I may have got into a muddle with the lectionary. Bach used a different pattern from me (in fact I’ve used two different ones in my time), and I’ve been unsure which Sunday we are on and which cantatas I should be listening to. Tomorrow is Epiphany 5 according to the Revised Common Lectionary, but the Wikipedia page for Bach’s cantatas only offers me 4 Epiphany Sundays. Next week is Septuagessima Sunday for Bach (three before Ash Wednesday, so there is no cantata this week. Perhaps the choir got a week off. I wanted some music, though, so I consulted the list at the bottom of the page. BWV 117 was composed for no known occasion. ‘It may have been a general purpose cantata.’
I suppose a lot of Bach’s music was written for specific occasions, or to commission. But not all. The Partitas were probably written just because he wanted to write them. Perhaps he wrote this cantata for enjoyment.
It is, once again, a wonder and a marvel. A kind and happy piece of music. The opening chorale, which also ends the piece, is a delight, gently joyful and full of grace. As sometimes happens to me, the music moved me so strongly that I felt it physically. Walking towards some great trees, the sun shining (we’ve had a lot of sunny Saturdays despite the very sloppy weather this winter – 40 houses flooded in Somerset – did you hear?), it was when the chorus came in that my legs felt weak.
Now, I’ve been thinking about singing, recently. There is a choir festival at St Andrew’s Hospital, and singing and performing seem to be therapeutically significant. There’s an idea around that singing may have preceded speech in human evolution, that we, like gibbons, are singing primates.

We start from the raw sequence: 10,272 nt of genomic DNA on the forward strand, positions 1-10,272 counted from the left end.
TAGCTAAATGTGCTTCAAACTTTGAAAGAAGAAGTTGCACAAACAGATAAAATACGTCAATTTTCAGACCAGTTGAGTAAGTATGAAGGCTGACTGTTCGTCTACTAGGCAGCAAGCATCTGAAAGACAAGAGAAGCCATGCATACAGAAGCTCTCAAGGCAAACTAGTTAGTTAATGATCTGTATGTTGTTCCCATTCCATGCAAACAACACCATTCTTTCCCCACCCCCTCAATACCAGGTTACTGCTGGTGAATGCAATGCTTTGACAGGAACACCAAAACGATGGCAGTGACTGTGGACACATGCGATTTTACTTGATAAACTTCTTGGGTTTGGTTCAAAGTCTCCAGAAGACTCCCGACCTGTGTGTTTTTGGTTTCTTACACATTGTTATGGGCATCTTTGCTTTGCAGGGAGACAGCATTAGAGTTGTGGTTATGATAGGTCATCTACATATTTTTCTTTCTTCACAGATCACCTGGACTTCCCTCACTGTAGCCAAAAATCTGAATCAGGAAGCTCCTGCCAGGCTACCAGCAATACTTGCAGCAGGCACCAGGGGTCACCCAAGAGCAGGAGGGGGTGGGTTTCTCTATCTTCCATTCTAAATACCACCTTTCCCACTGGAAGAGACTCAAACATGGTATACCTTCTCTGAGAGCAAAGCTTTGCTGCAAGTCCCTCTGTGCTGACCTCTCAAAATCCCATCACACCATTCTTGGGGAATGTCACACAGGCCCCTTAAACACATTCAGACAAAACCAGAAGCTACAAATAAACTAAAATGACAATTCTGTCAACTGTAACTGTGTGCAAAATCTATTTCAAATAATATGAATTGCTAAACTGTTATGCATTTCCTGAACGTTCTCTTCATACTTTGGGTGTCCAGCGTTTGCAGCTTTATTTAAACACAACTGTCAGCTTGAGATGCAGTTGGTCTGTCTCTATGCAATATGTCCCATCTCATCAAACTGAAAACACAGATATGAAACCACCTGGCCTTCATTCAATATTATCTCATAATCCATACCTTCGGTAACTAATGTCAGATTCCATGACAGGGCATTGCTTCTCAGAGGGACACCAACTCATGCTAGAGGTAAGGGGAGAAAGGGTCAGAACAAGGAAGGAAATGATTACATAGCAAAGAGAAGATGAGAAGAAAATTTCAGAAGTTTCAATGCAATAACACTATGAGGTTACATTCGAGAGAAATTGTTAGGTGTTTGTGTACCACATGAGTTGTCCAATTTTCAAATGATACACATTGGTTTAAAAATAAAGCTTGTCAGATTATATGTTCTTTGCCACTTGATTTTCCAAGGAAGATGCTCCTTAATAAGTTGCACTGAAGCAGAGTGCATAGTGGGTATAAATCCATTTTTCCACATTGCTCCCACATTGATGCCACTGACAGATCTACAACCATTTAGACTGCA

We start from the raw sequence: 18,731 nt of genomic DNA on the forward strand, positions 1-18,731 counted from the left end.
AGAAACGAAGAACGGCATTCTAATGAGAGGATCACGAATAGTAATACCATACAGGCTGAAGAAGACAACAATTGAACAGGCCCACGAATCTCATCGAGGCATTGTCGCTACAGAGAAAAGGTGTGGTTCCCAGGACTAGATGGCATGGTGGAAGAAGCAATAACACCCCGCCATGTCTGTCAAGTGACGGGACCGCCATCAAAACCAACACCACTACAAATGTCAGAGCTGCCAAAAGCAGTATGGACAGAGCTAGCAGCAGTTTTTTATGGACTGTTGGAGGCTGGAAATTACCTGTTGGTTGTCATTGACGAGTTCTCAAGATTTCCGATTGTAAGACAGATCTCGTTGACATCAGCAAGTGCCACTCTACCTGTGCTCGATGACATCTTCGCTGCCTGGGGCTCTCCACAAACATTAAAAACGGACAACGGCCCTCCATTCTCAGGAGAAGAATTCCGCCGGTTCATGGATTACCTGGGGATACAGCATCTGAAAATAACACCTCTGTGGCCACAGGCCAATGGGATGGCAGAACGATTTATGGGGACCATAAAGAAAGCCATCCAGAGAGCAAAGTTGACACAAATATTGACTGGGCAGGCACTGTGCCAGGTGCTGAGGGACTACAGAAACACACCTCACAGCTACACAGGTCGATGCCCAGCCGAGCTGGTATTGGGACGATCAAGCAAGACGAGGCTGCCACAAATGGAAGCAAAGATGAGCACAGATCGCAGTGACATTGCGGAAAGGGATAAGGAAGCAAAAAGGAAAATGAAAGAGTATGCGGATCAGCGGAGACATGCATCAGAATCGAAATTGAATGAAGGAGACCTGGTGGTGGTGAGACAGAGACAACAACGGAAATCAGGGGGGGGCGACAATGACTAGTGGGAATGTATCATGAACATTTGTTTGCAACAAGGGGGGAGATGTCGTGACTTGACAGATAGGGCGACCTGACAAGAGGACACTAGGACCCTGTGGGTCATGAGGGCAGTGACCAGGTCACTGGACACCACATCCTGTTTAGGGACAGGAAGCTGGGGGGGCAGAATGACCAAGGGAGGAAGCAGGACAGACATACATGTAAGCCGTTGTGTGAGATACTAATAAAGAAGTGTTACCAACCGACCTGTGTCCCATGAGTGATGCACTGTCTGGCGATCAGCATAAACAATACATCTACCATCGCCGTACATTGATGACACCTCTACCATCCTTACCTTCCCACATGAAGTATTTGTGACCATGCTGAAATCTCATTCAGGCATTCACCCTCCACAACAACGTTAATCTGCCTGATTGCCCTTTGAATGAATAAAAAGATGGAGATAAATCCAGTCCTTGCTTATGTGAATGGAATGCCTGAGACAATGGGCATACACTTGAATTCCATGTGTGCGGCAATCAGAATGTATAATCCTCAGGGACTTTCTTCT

Singing certainly seems to be associated with courtship. Many songs are love songs, perhaps the majority, and it is in the years when many of us are finding and bonding with a partner, late teens and twenties, that people tend to discover popular music. ‘That’s our tune’ a couple may say, and it will be linked forever with their falling in love.
I’ve been wondering about singing to each other. We have distanced ourselves from singing. Perhaps half the population regard themselves as unable to sing, and even more would say they are not worth listening to. Singing has been something professionals do for us. We listen mainly to recordings.
On the occasions I’ve heard singing live, it is very impressive. There is a power beyond the effect of the music, especially, I think, when an amateur sings. It’s a risky activity. Voices can crack and go off key, people can be overcome by stage fright. To risk all this, and perhaps to triumph, and to sing words declaring love, is extraordinarily powerful. At the choir festival a psychiatrist leading a choir made up of her patients, sang a verse – I could make you happy, make your dreams come true / Nothin’ that I wouldn’t do / Go to the ends of the earth for you / To make you feel my love’ – and it looked as if her patients all believed her.
I don’t think I’ve ever had anyone sing a song just for me, nor have I ever sung for just one person. I wonder what it would be like. It could be very embarrassing. So much emotion, such intensity, so powerfully expressed. Will one or both of you laugh inappropriately? Will it ‘go wrong’ in some way? It’s fraught, just like sex is.
But singing in groups and singing to an audience comes close to this intensity. Singing together to God is strong stuff, too.
Beautifully recorded, rehearsed and trained singers, music written by a paid composer three centuries ago for the worship of a religion that only has a loose connection with my own, the technology of Spotify and smartphones .. all of this does not obscure the immediacy, intensity and connection that music is about. This morning, in the sun, once again, it was beautiful – whatever that word means. I responded to it, and it felt as if it was written for me.